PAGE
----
I would be interested in seeing cognitive performances evaluation for someone eating "normally" and doing calorie restriction, for example. The brain is a massive calorie burner.

Well what kind of calorie restriction are you talking about -- mild, moderate, severe, or something else?

Comment author: kilobug 14 February 2014 02:02:58PM 0 points [-]

The difference is not so much in the metabolism as in what "as much as they want" means.

Not so sure about that. Comparing how much I eat with how much other people eat, and I would say I eat more than most of them. On the other hand (and much less anecdotal), there has been recent studies showing link between obesity and the kind of gut bacteria someone has.

Well what kind of calorie restriction are you talking about -- mild, moderate, severe, or something else?

Everything :) Ideally, we would have many test subjects, measure their cognitive performances initially, make them follow different kind of "calorie restriction" (none, mild, moderate, severe) for weeks or months, and then measure again their cognitive performances, and see if there is a variation.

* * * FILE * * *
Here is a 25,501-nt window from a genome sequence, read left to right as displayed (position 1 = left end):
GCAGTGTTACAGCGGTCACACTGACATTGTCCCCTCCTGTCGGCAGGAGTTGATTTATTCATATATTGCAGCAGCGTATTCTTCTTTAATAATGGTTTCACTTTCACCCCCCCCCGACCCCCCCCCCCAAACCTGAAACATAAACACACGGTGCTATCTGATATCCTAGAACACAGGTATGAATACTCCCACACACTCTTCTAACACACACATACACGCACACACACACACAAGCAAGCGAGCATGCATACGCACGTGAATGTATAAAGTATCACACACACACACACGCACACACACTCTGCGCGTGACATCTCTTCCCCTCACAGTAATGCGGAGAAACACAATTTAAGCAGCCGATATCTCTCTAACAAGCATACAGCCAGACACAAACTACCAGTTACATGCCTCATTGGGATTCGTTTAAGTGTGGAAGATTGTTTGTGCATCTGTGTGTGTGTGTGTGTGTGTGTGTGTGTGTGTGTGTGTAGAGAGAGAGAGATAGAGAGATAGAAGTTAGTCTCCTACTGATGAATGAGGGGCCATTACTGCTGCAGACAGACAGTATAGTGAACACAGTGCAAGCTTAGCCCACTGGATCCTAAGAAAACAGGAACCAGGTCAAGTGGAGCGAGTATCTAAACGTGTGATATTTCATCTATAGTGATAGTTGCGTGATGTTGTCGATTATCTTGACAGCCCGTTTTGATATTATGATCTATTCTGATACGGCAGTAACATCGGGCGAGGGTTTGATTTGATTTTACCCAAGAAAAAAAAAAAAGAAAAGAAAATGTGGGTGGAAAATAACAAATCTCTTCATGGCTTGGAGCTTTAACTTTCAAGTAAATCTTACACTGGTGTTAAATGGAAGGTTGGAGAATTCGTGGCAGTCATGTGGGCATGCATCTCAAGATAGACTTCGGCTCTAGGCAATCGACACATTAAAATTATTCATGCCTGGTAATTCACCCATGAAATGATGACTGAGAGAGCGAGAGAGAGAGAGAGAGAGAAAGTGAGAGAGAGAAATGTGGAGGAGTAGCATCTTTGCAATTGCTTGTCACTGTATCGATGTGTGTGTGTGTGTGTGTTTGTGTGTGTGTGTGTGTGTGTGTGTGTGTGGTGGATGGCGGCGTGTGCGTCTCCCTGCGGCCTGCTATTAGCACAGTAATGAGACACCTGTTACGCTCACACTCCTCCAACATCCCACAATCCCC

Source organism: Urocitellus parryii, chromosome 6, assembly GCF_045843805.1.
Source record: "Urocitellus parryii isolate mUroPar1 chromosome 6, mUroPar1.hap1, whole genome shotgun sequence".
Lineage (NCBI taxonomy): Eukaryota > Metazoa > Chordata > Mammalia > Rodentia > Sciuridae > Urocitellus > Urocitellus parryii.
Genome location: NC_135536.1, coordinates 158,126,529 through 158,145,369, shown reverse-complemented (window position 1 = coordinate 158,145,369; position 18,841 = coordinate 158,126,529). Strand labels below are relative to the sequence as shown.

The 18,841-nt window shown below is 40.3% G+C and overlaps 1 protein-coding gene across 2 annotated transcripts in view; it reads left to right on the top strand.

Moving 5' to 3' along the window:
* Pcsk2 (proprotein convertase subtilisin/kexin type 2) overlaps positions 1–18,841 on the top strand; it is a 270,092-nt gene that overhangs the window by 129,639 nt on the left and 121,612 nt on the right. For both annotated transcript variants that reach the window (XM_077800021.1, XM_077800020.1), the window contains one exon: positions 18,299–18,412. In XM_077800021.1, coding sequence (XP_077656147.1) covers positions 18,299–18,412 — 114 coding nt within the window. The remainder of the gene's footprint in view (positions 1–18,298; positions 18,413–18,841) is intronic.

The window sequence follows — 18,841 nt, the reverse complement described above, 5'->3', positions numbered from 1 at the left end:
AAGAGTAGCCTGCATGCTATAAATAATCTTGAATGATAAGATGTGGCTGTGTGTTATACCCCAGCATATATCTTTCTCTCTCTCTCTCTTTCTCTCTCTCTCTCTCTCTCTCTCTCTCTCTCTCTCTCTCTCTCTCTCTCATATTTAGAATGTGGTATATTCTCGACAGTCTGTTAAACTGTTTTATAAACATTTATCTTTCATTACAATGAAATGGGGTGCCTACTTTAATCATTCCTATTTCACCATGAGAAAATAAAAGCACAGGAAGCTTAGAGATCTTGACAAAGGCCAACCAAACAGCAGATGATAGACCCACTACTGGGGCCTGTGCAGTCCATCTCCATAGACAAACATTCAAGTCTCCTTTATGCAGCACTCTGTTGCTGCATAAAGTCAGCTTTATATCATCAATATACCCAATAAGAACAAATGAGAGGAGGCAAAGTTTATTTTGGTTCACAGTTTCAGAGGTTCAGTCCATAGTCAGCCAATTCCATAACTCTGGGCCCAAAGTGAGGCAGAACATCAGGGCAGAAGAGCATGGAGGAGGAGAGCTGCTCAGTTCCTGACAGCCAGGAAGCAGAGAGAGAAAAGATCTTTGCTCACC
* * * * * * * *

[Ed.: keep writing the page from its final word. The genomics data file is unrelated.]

Comment author: kilobug 14 February 2014 01:01:05PM 0 points [-]

I've three issues with such reasoning :

  1. It's quite blunt and non-discriminating, while people have very different metabolism. I don't practice any "calorie restriction" (I just try to avoid eating too much fat/sugar), I eat as much as I feel like eating, and yet I weight like 55kg, and I know many other people eating "as much as they want" and not having any overweight problem, quite the opposite.